Papal delegate invites Legion of Christ to be encouraged and trust in God

Archbishop Velasio De Paolis meets with Pope Benedict.
Archbishop Velasio De Paolis meets with Pope Benedict.


In an emotional homily given Saturday in the chapel of the Center of Studies for the Legion of Christ in Rome, recently named Pontifical Delegate Archbishop Velasio De Paolis called on the Legionaries to be encouraged on their new path and to trust in the grace of God for the future.

During his homily, Archbishop De Paolis said the last few weeks were stressful for him, “ever since first the Secretary of State, and then the Holy Father, spoke to me about this mission.”  Nevertheless, he added, “This is a task that can and must be carried out with the grace of God.”

“Seeing all these priests and students filling the chapel today makes me feel much calmer about myself and about the task I must carry out,” he said.

Archbishop De Paolis said he has presented the current leaders of the Legion with “the letter in which the Holy Father has given me this mandate, and I have also gave them my own letter, to communicate my sentiments and my exhortations for all you upon commencing this assignment.”

“I don’t think it’s appropriate or necessary to repeat these things, because your superiors will be better able to convey them and help you understand them.  They have to do with the assignment of the Pontifical Delegate,” he stated.

The archbishop went on to emphasize his task to “bearing witness to the Pope’s closeness to all of you.”

“You yourselves, with your presence are a testimony that invites hope and fills us with encouragement,” he said. “The Pope sends his Delegate to tell you that he loves you and is close to you.  At the same time, he knows—as he says himself in the letter—that a great number of the members of this congregation have great zeal and fervor.”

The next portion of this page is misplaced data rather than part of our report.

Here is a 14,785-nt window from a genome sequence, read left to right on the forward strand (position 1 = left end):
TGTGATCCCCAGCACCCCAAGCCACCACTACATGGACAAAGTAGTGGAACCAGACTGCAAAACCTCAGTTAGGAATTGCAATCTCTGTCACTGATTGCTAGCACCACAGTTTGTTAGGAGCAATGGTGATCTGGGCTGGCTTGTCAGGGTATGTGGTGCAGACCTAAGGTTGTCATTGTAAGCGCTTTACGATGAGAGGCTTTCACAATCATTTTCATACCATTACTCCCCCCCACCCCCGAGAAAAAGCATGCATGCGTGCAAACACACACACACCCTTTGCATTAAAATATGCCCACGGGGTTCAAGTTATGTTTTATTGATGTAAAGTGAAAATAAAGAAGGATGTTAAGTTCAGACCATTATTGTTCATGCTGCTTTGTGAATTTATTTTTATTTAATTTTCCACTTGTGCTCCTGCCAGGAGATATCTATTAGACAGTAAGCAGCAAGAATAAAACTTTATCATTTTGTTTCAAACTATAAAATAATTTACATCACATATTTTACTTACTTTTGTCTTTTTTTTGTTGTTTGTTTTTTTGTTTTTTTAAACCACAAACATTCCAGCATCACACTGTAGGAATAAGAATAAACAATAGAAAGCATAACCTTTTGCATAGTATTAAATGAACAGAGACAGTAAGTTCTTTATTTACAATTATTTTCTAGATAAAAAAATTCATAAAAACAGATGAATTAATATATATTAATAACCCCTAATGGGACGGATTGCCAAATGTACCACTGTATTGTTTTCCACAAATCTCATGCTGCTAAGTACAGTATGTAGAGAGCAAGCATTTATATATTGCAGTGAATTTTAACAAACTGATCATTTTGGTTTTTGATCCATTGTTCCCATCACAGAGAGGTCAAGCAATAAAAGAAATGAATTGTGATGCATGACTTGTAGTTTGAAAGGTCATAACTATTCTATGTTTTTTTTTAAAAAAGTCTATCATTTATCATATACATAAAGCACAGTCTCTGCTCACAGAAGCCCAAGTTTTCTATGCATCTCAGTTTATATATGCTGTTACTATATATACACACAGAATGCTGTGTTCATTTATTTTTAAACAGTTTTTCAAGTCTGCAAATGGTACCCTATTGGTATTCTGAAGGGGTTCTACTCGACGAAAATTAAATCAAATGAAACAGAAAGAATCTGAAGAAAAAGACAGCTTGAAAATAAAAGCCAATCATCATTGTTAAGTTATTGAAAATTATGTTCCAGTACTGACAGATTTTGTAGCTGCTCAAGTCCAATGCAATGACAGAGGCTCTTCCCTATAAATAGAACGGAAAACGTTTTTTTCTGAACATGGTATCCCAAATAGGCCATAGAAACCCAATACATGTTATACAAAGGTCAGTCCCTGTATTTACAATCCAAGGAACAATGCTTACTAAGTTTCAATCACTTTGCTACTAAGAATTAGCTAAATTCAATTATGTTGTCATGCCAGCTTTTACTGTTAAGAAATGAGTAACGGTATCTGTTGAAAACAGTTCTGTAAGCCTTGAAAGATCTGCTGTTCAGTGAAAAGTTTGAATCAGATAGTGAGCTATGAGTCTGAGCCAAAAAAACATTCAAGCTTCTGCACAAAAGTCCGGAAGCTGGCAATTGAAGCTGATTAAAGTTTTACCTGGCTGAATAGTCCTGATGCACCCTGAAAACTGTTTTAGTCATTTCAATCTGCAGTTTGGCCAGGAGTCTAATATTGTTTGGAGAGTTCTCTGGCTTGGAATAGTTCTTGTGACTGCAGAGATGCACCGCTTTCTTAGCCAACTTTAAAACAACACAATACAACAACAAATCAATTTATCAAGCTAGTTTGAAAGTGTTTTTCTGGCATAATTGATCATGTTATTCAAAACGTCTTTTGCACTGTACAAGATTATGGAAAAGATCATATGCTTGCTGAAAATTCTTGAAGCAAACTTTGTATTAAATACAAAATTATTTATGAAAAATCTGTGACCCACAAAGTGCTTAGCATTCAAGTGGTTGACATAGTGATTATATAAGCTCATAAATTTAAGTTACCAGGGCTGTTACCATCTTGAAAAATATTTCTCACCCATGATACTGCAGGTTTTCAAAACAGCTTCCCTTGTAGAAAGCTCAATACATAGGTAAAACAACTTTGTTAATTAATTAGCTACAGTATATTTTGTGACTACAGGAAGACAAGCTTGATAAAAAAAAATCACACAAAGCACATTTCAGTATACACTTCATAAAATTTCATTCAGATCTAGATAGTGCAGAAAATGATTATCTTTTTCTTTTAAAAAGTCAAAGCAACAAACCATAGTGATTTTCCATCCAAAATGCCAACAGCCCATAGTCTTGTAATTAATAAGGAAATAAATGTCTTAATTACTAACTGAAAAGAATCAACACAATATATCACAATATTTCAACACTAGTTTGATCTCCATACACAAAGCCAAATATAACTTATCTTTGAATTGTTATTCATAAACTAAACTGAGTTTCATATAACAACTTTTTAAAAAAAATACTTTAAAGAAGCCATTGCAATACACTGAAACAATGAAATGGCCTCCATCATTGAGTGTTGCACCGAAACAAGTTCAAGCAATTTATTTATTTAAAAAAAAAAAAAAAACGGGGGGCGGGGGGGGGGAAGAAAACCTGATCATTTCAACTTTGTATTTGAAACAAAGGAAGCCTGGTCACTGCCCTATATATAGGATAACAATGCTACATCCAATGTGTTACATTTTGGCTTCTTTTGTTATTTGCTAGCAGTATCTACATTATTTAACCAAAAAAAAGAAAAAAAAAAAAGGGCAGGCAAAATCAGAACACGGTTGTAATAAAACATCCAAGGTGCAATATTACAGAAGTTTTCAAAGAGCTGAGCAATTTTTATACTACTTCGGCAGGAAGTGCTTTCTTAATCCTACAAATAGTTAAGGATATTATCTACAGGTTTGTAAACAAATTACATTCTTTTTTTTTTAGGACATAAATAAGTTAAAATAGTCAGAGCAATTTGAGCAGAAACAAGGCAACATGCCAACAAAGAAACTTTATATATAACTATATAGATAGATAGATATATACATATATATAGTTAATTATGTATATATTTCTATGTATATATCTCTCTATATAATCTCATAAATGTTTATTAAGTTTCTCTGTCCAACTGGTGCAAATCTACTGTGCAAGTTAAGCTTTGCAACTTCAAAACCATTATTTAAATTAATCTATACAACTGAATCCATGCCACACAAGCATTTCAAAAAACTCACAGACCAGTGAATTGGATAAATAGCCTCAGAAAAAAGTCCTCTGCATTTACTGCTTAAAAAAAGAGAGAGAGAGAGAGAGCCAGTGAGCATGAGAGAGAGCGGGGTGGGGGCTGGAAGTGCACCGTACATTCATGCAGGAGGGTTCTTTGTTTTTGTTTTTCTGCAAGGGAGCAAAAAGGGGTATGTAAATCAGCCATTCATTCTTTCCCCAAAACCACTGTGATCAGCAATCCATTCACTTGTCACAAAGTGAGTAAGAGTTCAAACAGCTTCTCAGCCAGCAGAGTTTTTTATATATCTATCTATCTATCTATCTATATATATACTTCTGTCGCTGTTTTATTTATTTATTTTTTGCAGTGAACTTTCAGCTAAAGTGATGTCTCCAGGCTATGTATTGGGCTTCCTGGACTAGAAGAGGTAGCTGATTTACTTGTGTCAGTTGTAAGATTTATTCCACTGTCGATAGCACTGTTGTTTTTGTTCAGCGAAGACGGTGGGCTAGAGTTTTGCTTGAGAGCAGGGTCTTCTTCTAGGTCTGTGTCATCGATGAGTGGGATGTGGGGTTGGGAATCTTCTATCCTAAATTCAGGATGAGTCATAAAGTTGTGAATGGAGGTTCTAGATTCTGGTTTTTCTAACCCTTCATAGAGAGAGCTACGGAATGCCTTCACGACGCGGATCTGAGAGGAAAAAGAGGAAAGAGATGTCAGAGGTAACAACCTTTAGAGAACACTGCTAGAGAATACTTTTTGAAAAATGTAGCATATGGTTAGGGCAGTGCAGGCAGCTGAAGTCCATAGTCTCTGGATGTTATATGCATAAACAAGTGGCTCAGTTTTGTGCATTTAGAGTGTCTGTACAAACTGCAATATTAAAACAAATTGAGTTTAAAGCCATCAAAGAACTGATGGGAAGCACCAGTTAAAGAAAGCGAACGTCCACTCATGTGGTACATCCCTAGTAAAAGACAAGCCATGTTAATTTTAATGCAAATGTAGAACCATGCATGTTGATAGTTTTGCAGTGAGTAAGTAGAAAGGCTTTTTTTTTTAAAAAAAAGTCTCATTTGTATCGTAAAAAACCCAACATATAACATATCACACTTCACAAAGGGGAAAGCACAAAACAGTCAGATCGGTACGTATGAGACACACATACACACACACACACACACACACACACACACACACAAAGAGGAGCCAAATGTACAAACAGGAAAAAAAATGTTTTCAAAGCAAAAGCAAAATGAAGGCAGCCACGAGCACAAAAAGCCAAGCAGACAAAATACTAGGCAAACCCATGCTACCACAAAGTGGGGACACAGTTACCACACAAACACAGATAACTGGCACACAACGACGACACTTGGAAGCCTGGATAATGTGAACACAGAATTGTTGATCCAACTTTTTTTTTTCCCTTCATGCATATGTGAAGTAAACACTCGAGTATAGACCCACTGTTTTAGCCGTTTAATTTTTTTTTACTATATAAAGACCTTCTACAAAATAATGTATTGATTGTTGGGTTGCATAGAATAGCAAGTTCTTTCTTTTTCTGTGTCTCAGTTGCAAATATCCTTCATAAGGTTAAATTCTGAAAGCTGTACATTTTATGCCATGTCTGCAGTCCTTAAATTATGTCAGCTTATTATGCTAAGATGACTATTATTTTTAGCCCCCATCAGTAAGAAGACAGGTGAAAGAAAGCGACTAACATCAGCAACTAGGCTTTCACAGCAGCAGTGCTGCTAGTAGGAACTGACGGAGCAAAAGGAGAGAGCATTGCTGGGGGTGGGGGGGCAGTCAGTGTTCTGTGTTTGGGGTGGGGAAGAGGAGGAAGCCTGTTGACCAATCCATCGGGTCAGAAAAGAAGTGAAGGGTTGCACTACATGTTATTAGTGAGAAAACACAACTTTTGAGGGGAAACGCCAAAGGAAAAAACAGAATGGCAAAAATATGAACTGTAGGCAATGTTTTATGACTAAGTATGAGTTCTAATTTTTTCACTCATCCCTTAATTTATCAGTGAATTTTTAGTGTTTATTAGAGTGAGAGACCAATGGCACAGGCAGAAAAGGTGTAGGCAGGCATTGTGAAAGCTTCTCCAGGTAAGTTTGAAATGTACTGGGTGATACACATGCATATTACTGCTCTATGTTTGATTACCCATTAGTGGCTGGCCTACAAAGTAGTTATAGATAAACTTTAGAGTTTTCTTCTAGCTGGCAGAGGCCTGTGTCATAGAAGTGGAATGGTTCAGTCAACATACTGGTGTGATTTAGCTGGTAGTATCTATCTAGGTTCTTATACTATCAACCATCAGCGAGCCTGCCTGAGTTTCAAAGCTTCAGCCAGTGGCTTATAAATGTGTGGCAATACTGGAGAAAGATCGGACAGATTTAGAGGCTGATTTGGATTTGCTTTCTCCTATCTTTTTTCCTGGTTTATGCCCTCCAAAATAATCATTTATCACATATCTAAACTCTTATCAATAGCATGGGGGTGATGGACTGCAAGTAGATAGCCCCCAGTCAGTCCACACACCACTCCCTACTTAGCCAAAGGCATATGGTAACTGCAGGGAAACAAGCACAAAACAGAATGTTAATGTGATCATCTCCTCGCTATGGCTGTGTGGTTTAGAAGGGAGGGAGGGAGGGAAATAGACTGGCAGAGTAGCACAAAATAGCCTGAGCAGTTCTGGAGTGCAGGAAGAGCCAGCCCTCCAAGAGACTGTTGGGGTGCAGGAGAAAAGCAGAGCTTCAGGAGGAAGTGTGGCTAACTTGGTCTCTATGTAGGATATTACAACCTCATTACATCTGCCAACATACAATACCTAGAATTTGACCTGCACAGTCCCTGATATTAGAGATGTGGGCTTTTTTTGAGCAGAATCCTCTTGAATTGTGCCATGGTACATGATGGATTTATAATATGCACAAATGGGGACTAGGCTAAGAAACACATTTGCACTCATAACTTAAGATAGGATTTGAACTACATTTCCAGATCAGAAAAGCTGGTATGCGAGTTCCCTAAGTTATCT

“The Lord has inspired this vocation within you and He has been with you until now,” the archbishop underscored. “At times we need to pause and examine our consciences,” he continued, “not to dwell continuously on the past, but to take stock of the present, of our situation, giving thanks to the Lord above all.”

“The first word that must spring forth from the depth of our hearts is the word ‘thanks.’  Thanks to God who has called us, He has called you to the priestly and religious vocation in this institute.  Thanks to God who has accompanied you.  Thanks to God that His work will be carried to fruition,” the archbishop said.

He explained that the Church has “completed a first task of discernment, today she wishes to complete the work—through the Pontifical Delegate—of rebuilding, restructuring, or better yet, of a new commitment on our spiritual path.”

“We know that at critical moments so many thoughts pass through our minds. Some even nestle within our hearts,” he continued.  But “at a time of confusion, we only need to calm ourselves, we need to discover the presence of God, to believe in a new way in His love and to then resume the path of fidelity,” he said.

“We are called to journey down a path, the Pope tells us, a path of renewal, particularly of the norms that govern our lives, in order to reach the goal of holding an extraordinary chapter, in renewal and with a new understanding, a new awareness and new strength, during which we will reconfirm our fidelity to the Lord, our commitment to following Christ in the profession of the Gospel counsels, and in which we will reconfirm that the Lord is our all.”

After reflecting on the nature of the Saturday as the day of Mary and of silent faithfulness and hope, Archbishop De Paolis exhorted the Legionaries to overcome “the darkness that can oppress us at times, and to overcome the difficulties of our frailty and human weakness as well, because the mystery of God is greater than all human weakness” and because “with God, under the protection of the Blessed Virgin Mary, with Jesus who has risen and has called us His friends and brothers, we can do great things, be at the service of His Kingdom and make the Kingdom of God triumph first in ourselves and then by the testimony of our lives.”

Jesus “nourishes us with His word. He becomes our body and blood, He becomes our life and with the life of the Lord in us, we become transfigured people, capable of always giving witness to the mystery of the love of God who journeys in time,” the archbishop said.

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